Amanda Pellegrino, THE SOCIAL CLIMBER

Amanda Pellegrino, THE SOCIAL CLIMBER

Zibby speaks to TV writer and novelist Amanda Pellegrino about The Social Climber, a gripping page-turner about Eliza Bennett, her glittery wedding to Upper East Sider Graham Walker, and the secrets that might ruin it all. Amanda talks about her protagonist’s eating disorder, desperate need for control, and past involvement with an evangelical megachurch (which was inspired by her fascination with religious extremism). She also reveals her book’s original title, talks about her career in TV writing, and shares her best advice for aspiring authors.


Zibby Owens: Welcome, Amanda. Thanks so much for coming on “Moms Don’t Have Time to Read Books” to discuss The Social Climber.

Amanda Pellegrino: Thank you for having me. I’m so excited. I feel like I need to preface this audio-based interview with the fact that I have a cold.

Zibby: Okay. Everybody, Amanda has a cold. This is not her normal voice.

Amanda: Thank you.

Zibby: I’m sorry you have a cold. It’s going around.

Amanda: It happens. After three years of not being sick, this is .

Zibby: Wow, I have not gone three years without being sick. That would be nice. The Social Climber, tell everybody what it’s about.

Amanda: The Social Climber follows Eliza Bennett the week of her wedding to Graham Walker, an old-money, one-percent New Yorker. Throughout the week, secrets from her past at her childhood and her time at an evangelical megachurch college come to the surface that put her motives into question.

Zibby: Interesting. It’s so funny. There are so many books about people taking advantage of people on the Upper East Side, marrying for the wrong reasons. There’s all these secrets. I’m sitting here on the Upper East Side today. I’m like, oh, my gosh, does anybody just marry for love around here?

Amanda: I know. It’s so funny. I am also on the Upper East Side. I walk around, and I’m like, who is conning someone else?

Zibby: Totally. Oh, my gosh, you should’ve come over. Well, I’m glad you didn’t since you have a cold. I love Eliza, who is sort of obsessed with her body at the moment too and making sure she can stay fit and trim and a size two or something. In one of your opening scenes, you talk about her in a yoga class. You’re like, why do people even have to warm up for yoga? Eliza is trying to literally look the part and fit in and put all of her needs sort of aside in this pursuit of this one goal. Tell me a little bit about the body image piece of this puzzle.

Amanda: She has a really distinct image in her head based on — she didn’t grow up in this world. She didn’t grow up anywhere near this world. A lot of what she thinks is pretty or deserving of this lifestyle she got from magazines in the nineties and early two-thousands. She would go to the grocery store with her mom and steal them because her parents would never have let that in their house. She would stick them in her pants and read them in the dark. Obviously, during that time, there was a really misguided view of what is pretty. It was very singular too. She based a lot of her lifestyle on those images. I also think so much happened to her. In this period of life, everything is so calculated and so meticulous because she needs to fit in in every aspect. Everything is planned. A lot of her eating disorders in the book come from a sense of release. It’s kind of the only moment she has to take a deep breath and not think for four minutes or however long it’s taking her and really just take a deep breath and not have everything in her life be so meticulously planned. I think it comes from both of those aspects.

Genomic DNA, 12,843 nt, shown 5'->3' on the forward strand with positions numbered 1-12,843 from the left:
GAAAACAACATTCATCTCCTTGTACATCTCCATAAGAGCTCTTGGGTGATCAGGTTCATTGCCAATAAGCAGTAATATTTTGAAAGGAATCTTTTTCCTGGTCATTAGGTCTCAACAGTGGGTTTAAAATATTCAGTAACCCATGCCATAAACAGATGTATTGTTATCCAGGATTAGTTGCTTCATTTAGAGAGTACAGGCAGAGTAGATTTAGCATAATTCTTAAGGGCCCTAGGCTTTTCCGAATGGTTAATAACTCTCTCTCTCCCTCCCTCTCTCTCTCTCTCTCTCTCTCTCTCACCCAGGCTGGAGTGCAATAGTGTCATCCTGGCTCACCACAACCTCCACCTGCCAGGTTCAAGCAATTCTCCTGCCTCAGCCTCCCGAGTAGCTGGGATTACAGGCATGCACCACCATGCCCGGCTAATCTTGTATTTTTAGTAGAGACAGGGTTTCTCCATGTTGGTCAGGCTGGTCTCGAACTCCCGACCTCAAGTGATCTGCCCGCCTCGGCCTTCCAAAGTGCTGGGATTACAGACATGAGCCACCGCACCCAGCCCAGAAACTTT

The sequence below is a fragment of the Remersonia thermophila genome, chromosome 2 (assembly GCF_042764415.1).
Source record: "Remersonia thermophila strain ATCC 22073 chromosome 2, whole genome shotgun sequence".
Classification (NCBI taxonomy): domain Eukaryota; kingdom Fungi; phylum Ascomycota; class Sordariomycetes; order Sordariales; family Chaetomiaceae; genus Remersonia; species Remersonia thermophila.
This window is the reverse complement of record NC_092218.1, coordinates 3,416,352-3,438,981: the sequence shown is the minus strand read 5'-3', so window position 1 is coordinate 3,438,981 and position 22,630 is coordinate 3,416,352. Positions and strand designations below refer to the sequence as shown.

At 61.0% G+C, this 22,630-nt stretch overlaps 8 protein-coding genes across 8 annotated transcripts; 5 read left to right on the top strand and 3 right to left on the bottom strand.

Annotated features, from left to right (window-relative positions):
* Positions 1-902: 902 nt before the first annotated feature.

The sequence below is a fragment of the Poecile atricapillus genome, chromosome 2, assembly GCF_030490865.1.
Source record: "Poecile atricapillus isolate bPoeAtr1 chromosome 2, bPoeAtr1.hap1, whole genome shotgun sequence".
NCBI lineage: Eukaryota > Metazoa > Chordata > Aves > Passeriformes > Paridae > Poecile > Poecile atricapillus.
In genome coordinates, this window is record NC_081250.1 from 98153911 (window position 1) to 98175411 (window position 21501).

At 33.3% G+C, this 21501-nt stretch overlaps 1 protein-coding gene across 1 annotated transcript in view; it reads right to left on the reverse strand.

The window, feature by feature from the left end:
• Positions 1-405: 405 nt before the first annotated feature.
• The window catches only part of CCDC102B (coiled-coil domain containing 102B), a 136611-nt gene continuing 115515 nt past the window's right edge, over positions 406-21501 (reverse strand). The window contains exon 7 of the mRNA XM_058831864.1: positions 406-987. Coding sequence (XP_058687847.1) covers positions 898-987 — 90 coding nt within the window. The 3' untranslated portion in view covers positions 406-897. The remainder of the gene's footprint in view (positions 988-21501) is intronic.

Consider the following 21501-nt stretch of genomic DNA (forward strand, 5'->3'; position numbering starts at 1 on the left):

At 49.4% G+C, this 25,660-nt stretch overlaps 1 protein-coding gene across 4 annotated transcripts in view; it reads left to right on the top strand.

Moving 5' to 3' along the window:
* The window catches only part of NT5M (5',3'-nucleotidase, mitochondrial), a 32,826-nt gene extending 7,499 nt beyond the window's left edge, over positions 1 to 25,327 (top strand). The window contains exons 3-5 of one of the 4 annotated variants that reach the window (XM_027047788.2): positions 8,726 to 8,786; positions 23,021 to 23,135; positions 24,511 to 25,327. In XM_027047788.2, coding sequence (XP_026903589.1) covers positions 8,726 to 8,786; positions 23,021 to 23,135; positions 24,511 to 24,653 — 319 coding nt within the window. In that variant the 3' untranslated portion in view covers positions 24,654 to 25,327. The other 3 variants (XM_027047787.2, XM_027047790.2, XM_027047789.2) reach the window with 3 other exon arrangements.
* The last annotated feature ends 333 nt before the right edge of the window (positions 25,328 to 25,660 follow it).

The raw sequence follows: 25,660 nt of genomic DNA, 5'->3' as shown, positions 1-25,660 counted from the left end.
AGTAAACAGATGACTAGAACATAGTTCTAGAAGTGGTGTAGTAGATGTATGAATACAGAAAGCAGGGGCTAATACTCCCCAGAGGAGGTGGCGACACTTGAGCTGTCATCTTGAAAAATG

Zibby: You see her need for control with the whole Vows column thing right up front and how when she gets even what she wants — she’s dying for this, to appear in The New York Times Vows column, which I feel like was a bigger deal a little bit ago. Maybe I shouldn’t even say that. It was the be all, end all back in the day. Now there are many outlets for this. Let me just say it that way. Even though she got the message, she intentionally holds off to tempt fate, but also just so that she can have the ball in her court for a minute. It’s so interesting, just taking a moment like that and using it as a character-development piece. Really interesting.

Amanda: She’s trying to get as much control as she can because at any moment, her bubble can pop, and everyone can find out why she’s there and what she’s really doing. Searching for any little tiny moments of control is really important to her.

Zibby: I like searching for control too, but I feel like it’s impossible.

Amanda: It’s only in fiction.

Zibby: This is your second book. Tell me about how you even got your start writing and a little more about your first book called The Nine-to-Five, which is my favorite movie. Actually, we go to LA a lot. We brought our kids recently. The last time we were there with them, we had been watching 9 to 5, and we paused it. My daughter, who’s nine, she keeps being like, “We have to go back to LA so we can finish the movie.” We got there this weekend. She’s like, “Wait, we have to finish 9 to 5.”

Amanda: That’s so funny.

Zibby: I know. It’s so funny.

Amanda: You can watch it in New York too.